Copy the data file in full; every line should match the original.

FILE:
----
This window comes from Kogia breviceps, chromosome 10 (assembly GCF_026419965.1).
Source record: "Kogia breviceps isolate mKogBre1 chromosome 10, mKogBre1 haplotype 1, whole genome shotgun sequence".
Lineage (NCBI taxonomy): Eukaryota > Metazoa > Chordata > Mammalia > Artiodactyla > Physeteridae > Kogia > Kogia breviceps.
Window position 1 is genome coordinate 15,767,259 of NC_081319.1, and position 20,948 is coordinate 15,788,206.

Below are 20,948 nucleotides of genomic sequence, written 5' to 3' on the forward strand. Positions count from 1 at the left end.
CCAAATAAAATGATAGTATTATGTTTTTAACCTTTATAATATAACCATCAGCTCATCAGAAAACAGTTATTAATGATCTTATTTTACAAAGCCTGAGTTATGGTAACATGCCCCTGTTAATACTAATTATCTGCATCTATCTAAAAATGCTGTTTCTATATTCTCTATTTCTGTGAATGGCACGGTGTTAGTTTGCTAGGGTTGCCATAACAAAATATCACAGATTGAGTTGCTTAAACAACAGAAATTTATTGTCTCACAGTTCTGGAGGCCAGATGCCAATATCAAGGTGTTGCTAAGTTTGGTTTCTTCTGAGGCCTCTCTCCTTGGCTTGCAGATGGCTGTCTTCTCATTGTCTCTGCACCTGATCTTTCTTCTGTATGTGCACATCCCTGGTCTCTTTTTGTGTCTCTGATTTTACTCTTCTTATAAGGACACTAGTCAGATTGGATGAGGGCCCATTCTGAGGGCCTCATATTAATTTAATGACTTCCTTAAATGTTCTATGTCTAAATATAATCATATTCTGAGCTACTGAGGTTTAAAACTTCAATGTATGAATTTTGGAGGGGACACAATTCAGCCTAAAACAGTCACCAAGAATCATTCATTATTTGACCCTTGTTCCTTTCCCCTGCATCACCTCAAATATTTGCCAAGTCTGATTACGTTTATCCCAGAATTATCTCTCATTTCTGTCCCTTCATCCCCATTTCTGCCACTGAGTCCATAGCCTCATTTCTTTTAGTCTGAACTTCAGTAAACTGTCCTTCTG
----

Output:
This window comes from Kogia breviceps, chromosome 10 (assembly GCF_026419965.1).
Source record: "Kogia breviceps isolate mKogBre1 chromosome 10, mKogBre1 haplotype 1, whole genome shotgun sequence".
Lineage (NCBI taxonomy): Eukaryota > Metazoa > Chordata > Mammalia > Artiodactyla > Physeteridae > Kogia > Kogia breviceps.
Window position 1 is genome coordinate 15,767,259 of NC_081319.1, and position 20,948 is coordinate 15,788,206.

Below are 20,948 nucleotides of genomic sequence, written 5' to 3' on the forward strand. Positions count from 1 at the left end.
CCAAATAAAATGATAGTATTATGTTTTTAACCTTTATAATATAACCATCAGCTCATCAGAAAACAGTTATTAATGATCTTATTTTACAAAGCCTGAGTTATGGTAACATGCCCCTGTTAATACTAATTATCTGCATCTATCTAAAAATGCTGTTTCTATATTCTCTATTTCTGTGAATGGCACGGTGTTAGTTTGCTAGGGTTGCCATAACAAAATATCACAGATTGAGTTGCTTAAACAACAGAAATTTATTGTCTCACAGTTCTGGAGGCCAGATGCCAATATCAAGGTGTTGCTAAGTTTGGTTTCTTCTGAGGCCTCTCTCCTTGGCTTGCAGATGGCTGTCTTCTCATTGTCTCTGCACCTGATCTTTCTTCTGTATGTGCACATCCCTGGTCTCTTTTTGTGTCTCTGATTTTACTCTTCTTATAAGGACACTAGTCAGATTGGATGAGGGCCCATTCTGAGGGCCTCATATTAATTTAATGACTTCCTTAAATGTTCTATGTCTAAATATAATCATATTCTGAGCTACTGAGGTTTAAAACTTCAATGTATGAATTTTGGAGGGGACACAATTCAGCCTAAAACAGTCACCAAGAATCATTCATTATTTGACCCTTGTTCCTTTCCCCTGCATCACCTCAAATATTTGCCAAGTCTGATTACGTTTATCCCAGAATTATCTCTCATTTCTGTCCCTTCATCCCCATTTCTGCCACTGAGTCCATAGCCTCATTTCTTTTAGTCTGAACTTCAGTAAACTGTCCTTCTG